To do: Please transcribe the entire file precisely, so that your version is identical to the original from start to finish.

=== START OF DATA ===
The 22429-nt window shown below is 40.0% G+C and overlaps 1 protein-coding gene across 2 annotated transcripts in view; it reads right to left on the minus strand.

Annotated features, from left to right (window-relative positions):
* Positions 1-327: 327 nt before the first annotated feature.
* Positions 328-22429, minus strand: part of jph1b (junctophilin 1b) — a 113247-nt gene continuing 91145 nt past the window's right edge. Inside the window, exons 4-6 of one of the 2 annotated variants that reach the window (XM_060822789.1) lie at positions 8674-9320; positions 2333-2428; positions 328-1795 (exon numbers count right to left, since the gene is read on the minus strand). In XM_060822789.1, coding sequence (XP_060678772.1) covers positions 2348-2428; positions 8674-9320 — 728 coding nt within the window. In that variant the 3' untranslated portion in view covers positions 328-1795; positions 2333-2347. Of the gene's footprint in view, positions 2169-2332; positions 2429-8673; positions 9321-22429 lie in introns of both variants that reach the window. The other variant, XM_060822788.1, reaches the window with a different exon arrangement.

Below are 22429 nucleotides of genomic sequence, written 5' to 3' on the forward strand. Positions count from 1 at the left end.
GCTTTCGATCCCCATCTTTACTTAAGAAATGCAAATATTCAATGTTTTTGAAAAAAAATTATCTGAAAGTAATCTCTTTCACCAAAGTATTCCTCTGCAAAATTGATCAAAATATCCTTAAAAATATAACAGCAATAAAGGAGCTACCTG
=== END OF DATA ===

The 22429-nt window shown below is 40.0% G+C and overlaps 1 protein-coding gene across 2 annotated transcripts in view; it reads right to left on the minus strand.

Annotated features, from left to right (window-relative positions):
* Positions 1-327: 327 nt before the first annotated feature.
* Positions 328-22429, minus strand: part of jph1b (junctophilin 1b) — a 113247-nt gene continuing 91145 nt past the window's right edge. Inside the window, exons 4-6 of one of the 2 annotated variants that reach the window (XM_060822789.1) lie at positions 8674-9320; positions 2333-2428; positions 328-1795 (exon numbers count right to left, since the gene is read on the minus strand). In XM_060822789.1, coding sequence (XP_060678772.1) covers positions 2348-2428; positions 8674-9320 — 728 coding nt within the window. In that variant the 3' untranslated portion in view covers positions 328-1795; positions 2333-2347. Of the gene's footprint in view, positions 2169-2332; positions 2429-8673; positions 9321-22429 lie in introns of both variants that reach the window. The other variant, XM_060822788.1, reaches the window with a different exon arrangement.

Below are 22429 nucleotides of genomic sequence, written 5' to 3' on the forward strand. Positions count from 1 at the left end.
GCTTTCGATCCCCATCTTTACTTAAGAAATGCAAATATTCAATGTTTTTGAAAAAAAATTATCTGAAAGTAATCTCTTTCACCAAAGTATTCCTCTGCAAAATTGATCAAAATATCCTTAAAAATATAACAGCAATAAAGGAGCTACCTG